Homemade frozen dog treats part 2

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When it’s hot outside, keeping your doggies occupied can be tricky. At Tails HQ we’ve been in the kitchen again rustling up some of our favourite frozen treats that double up as brilliant boredom busters. Dog toys have never been so delicious.

Dog-friendly ice balls

Packed with all their favourite foods these ice balls provide plenty of entertainment and are great for cooling hot dogs down.

There are endless possibilities as to what you can include in these pawsome balls, if you’re unsure check out our guide as to what to avoid here.

Our current favourites include:

  • Chopped banana
  • Peas
  • Carrot
  • Tails.com kibble – this is a great way to spread out your dog’s recommended serving throughout the day, ideal for doggies who need to lose a few pounds but you still want to give them a treat
  • Good Dog Treats or Salmon Treats
  • Peanut butter (xylitol and palm oil free)

Simply pop a mixture of goodies into the ice ball casing (we found these on Amazon), put the lid on then fill up with water or low salt chicken stock and freeze for 6-8 hours. Then remove from the casing and give to your doggy for plenty of entertainment.

Frozen Kong toy boredom buster

This one really is extremely simple yet incredibly effective at keeping dogs entertained, great if you need to keep them inside to avoid the midday heat.

All you need to do is fill up a Kong toy with some of your dogs tails.com wet food then freeze for 6-8 hours and then expect to have one very entertained doggy.

Let us know if you give these a go. Share your snaps using the hashtag #tailsdotcom or #tailsdogfood on Instagram or tag us @tailsUK on Facebook.

We cannot wait to see your doggies enjoying your creations. If you didn’t catch part 1 take a peek here for more frozen treat ideas.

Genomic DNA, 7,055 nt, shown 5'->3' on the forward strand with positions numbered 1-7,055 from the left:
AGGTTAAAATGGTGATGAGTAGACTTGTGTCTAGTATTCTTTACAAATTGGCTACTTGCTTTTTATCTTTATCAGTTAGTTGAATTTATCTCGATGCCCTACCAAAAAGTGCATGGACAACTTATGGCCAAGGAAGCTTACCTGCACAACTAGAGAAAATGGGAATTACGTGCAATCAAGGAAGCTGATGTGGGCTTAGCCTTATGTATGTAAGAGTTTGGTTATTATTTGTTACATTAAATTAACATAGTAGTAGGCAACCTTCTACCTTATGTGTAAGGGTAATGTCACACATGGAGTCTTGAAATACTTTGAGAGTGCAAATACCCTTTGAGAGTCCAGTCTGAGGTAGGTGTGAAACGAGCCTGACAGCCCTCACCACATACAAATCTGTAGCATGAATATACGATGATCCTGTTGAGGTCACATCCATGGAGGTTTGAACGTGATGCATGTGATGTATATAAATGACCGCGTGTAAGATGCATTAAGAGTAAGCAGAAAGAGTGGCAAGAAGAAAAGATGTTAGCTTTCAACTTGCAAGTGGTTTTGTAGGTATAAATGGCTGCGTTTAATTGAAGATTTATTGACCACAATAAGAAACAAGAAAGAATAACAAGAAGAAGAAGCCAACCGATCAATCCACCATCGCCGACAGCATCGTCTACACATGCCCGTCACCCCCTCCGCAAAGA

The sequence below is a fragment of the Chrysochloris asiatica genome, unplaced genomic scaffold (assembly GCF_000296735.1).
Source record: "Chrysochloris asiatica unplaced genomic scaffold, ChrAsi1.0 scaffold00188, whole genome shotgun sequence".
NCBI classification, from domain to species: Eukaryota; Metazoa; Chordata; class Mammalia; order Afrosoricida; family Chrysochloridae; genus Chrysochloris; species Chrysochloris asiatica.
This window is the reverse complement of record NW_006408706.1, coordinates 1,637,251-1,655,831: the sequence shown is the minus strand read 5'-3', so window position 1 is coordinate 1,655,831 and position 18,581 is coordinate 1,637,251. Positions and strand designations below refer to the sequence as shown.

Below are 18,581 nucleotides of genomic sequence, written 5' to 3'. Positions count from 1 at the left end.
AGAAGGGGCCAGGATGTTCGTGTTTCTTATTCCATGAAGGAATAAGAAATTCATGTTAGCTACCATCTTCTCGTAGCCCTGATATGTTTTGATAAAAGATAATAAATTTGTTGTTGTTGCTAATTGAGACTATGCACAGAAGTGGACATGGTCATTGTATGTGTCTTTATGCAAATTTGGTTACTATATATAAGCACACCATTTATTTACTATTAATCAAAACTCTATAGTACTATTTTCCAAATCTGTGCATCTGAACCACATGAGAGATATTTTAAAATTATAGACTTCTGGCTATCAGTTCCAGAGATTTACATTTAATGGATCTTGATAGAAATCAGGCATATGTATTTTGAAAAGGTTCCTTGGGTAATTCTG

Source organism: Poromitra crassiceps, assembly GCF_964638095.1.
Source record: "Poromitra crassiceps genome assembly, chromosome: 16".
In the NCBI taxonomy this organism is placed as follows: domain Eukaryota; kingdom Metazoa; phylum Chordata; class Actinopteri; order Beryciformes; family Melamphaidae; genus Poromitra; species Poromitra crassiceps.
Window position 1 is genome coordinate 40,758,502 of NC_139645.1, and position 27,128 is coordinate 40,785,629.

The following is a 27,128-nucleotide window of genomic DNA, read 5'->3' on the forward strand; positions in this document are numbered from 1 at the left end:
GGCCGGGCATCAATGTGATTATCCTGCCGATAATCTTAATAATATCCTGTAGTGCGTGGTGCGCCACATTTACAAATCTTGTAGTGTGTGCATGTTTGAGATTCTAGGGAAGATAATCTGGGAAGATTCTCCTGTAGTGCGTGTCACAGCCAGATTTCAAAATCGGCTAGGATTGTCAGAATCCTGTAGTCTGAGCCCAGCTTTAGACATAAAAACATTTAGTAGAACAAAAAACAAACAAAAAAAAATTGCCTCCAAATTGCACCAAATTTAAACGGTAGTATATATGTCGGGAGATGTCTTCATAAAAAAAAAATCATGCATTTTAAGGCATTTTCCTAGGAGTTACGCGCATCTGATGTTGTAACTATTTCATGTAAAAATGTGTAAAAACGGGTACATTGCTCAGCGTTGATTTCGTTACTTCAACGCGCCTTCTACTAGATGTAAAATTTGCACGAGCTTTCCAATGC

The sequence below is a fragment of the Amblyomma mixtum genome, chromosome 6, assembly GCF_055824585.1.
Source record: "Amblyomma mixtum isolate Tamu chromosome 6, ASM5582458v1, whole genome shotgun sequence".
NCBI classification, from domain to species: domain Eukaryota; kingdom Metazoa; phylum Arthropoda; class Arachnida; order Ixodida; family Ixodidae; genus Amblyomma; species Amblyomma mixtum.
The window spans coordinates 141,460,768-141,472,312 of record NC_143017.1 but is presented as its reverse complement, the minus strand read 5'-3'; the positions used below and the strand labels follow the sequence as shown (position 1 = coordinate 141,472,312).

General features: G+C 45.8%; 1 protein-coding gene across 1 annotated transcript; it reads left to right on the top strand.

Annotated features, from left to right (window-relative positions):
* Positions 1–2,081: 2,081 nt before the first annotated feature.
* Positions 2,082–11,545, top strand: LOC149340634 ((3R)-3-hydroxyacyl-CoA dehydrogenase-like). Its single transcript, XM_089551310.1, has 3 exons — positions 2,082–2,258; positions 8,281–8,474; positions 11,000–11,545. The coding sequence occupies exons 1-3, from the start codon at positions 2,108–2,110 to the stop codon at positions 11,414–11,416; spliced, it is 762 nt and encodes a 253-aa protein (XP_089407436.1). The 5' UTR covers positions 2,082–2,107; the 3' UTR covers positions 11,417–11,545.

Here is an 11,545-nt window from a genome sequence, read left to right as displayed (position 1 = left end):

P.s. As with all treats please give under supervision and remove once they have lost interest.

 

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5 comments

  1. I have read & been told that frozen treats or ice cubes can be dangerous to your dog in the heat. As the coldness hits your dogs stomach it triggers a part of their brain to heat them up further unlike humans. ?their hypothalamus? Is this safe in dogs not overheating? I stopped giving my dogs frozen treats because of this. They just had a paddling pool instead.

    1. Hi Shirley,

      We understand that there have been a lot of conversations regarding ice cubes and dogs this year with the warmer weather. We can assure you that this is incorrect. The anterior hypothalamus is responsible for controlling body temperature, but it doesn’t increase the core body temperature when a dog consumes a cold drink or ice cubes. They won’t prevent heatstroke, but they are a great way to help your dog keep cool (under supervision of course).

      Jack from tails.com

  2. Hi I’ve seen it mentioned that you should not give dog ice because if it’s really hot will shock their system and could cause a heart attack.
    I’ve always put ice in her water bowl when it’s hot to help cool her down but stopped when I read that as she is a little on the large side too

    1. Hi Dawn,

      We can assure you not to worry as this isn’t correct. The anterior hypothalamus is responsible for controlling body temperature, but it doesn’t increase the core body temperature when a dog consumes a cold drink or ice cubes. Using ice cubes or frozen treats won’t prevent heatstroke, but they are a great way to help your dog keep cool. Always make sure they’re given under supervision though.

      Jack from tails.com

  3. Thanks for these suggestions, they really made me smile! My dog isn’t interested in ice cubes, but I’m sure she’d be interested in a food-filled iced tennis ball!

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